It seems CBS engineers (who developed the first LPs in 1948), simply experimented with one of the old machines hanging around in their workshop. They then developed new groove dimensions which gave an acceptable signal-to-noise ratio with the new plastic material “vinyl.”
The 45 rpm speed was the only one to be decided by a precise optimization procedure (by RCA Victor in 1948). Calculus was used to show that the optimum use of a disc record of constant rotational speed occurs when the innermost recorded diameter is half the outermost recorded diameter. That’s why a 7-inch single has a label 3-1/2 inches in diameter. Given the CBS vinyl groove dimensions and certain assumptions about the bandwidth and tolerable distortion, a speed of 45 rpm comes out of the formula.
British Library National Sound Archive
From 1894 to around 1930 there were many different record speeds ranging from 65 to 90 rpm, each case being a compromise between playing time and the need for a clean cut in the original wax. The Victor company used 76 rpm for many years for its recordings, but instructed buyers to reproduce at 78 — the record’s durability was improved that way. The standard of 78 rpm arrived by default, although the actual speed depended on the electrical mains frequency. Constant linear speed, or varying the rpm, was commercialized but did not prove to be a success (until the arrival of the CD).
The speed of 33-1/3 was introduced in 1927 after theoretical analysis of the compromise between signal-to-noise ratio and playing time (3 minutes per radial inch) by J.P. Maxfield of Bell Laboratories for sound films produced on the Vitaphone system. And it was a professional de facto standard before it became commercialized by CBS in 1948. It has been suggested that 78 minus 33 equals 45 was the reason for the emergence of 45 rpm records but, in fact, Maxfield’s analysis still applies: the 45 “single” was RCA’s equivalent to a 10-inch, 78 rpm record, only smaller.
Emil Berliner’s first disc gramophones were wound by hand at somewhere between 60 and 100 rpm. The 7-inch discs lasted a minute or so and had low sound quality. Berliner and his assistant Fred Gaisberg realized that unless the speed was governed, the gramophone would never be more than a novelty. Gaisberg visited a young mechanic who was making clockwork machinery in hoping to use it for sewing machines. This machinery was never successful in sewing machines, but was ideal for gramophones, and it rotated at 78 rpm. The mechanic, Eldridge Johnson, became a millionaire. Columbia made all its discs to run at 80 and HMV had its pioneer recordings produced between 68 and 92 rpm with the key of the piece marked on the label. You then tuned it on your own piano, using the gramophone’s governor. These speeds all gradually settled into the standard of 78.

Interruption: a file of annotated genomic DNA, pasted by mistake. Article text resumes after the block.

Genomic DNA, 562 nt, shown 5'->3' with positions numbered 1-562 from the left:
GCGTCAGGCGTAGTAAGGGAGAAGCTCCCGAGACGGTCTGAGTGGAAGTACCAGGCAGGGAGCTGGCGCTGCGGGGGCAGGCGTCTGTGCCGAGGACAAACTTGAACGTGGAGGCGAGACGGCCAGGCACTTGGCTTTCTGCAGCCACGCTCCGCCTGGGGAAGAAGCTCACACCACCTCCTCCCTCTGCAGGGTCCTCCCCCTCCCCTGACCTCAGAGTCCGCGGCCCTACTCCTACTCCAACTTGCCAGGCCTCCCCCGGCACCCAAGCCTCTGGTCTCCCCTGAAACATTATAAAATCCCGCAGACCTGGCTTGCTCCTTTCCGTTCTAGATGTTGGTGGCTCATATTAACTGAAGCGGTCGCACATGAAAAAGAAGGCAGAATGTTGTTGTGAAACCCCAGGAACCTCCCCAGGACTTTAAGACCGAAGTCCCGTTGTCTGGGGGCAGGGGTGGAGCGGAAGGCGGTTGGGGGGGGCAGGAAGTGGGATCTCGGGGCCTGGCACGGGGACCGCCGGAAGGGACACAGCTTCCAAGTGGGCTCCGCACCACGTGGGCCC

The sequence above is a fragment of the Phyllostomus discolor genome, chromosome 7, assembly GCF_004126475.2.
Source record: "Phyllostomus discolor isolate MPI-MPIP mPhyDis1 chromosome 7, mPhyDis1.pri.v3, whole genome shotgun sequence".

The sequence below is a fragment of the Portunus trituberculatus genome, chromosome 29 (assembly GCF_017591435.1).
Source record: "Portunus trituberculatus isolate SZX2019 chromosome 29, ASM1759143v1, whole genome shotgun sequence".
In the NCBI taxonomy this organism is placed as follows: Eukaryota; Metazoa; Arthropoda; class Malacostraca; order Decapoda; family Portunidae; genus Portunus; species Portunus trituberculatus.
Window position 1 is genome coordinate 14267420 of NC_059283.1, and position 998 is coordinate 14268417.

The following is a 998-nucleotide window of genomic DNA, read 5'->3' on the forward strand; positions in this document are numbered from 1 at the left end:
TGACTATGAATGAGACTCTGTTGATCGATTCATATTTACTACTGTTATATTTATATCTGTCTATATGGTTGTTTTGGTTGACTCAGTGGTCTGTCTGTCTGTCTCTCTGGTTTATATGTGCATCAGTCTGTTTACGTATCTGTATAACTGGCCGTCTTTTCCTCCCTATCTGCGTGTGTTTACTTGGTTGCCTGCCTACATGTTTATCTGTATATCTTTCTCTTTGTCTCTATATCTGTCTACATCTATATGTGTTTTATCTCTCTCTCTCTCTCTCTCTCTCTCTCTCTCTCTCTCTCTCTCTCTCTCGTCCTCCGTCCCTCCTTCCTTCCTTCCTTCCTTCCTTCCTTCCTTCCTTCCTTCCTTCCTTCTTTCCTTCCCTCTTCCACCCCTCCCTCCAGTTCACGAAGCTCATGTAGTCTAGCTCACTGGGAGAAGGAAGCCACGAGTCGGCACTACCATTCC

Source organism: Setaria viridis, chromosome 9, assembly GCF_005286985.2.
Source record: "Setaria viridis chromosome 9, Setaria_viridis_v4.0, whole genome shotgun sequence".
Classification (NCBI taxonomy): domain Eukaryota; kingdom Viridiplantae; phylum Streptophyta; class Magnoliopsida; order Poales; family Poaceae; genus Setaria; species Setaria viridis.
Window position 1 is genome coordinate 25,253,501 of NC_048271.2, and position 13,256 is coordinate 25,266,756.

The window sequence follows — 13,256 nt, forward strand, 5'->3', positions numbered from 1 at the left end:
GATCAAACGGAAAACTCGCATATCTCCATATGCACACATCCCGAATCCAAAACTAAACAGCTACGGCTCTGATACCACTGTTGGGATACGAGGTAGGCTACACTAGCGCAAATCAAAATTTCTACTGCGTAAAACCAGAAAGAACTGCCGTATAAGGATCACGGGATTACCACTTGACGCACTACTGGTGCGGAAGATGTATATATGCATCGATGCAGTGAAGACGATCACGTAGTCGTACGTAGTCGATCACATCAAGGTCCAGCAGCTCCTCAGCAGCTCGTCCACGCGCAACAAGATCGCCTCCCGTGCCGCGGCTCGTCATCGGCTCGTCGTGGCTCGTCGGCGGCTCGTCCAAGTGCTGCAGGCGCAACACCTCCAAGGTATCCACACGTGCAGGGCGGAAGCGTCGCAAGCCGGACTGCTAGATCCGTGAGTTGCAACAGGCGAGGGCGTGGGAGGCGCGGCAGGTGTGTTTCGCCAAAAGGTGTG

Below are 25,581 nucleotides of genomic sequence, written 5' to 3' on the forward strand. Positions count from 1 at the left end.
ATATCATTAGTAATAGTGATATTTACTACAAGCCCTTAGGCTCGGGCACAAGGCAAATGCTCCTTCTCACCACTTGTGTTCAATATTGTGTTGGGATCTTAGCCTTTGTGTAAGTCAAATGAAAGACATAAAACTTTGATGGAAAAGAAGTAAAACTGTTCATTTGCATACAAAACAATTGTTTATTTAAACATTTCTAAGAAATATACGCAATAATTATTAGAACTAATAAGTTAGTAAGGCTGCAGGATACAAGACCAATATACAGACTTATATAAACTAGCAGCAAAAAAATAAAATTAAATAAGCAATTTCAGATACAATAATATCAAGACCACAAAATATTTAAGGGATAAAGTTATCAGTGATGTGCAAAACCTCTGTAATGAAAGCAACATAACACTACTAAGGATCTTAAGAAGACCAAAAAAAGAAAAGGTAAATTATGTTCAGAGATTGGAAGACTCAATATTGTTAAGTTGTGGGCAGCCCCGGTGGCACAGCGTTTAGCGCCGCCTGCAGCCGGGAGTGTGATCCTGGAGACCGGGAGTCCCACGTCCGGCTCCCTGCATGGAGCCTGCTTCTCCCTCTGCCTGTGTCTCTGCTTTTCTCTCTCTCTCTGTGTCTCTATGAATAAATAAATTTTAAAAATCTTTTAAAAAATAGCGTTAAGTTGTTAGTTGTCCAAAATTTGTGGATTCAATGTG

When talking pictures first arrived in the late 1920s, the sound was recorded separated on discs and had to be synchronized by the projectionist at each showing. Every cinema projection room had a pair of projectors, each taking 1000-feet reels of film, whose running time was about 10 minutes. The projectionist switched projectors after each reel. Ideally, this meant that the sound should last 10 minutes as well, as it would be impossible to synchronize a sound changeover in mid-reel. At the time, however, a 12 inch 78 rpm record lasted for only about 4 minutes, so the Vitagraph company simply slowed down the 78 until it lasted 10 minutes and recorded all their masters on that, starting each disc in the middle, as it was easier to drop a needle there than the outer edge. This new speed was 33-1/3 rpm, adopted for other records in the late 1940s when Columbia introduced its first vinyl, long-play discs with microgrooves, giving a play time of about 30 minutes on each side.
However, the long-play disc wasn’t particularly suitable to popular music, as the public wanted its records as singles with good sound quality even at high volumes. RCA Victor came up with a 7-inch vinyl disc with microgrooves, rotating at 45 rpm, a speed chosen specifically to make the most of the music, unlike 78s or 33-1/3s. And does no one remember the 16s?
Recently, Record Store Day held their press conference to celebrate record stores and the launch of the 2016 Official Release List at Electric Lady Studios. Among the panelists were Lenny Kaye of The Patti Smith Group, Brian Sella of The Front Bottoms, Record Store Day co-founder Michael Kurtz, Sam Calagione, founder of Dogfish Head Brewery, Lee Foster of Electric Lady Studios and Wendy Schneider, producer/director of The Smart Studios Story.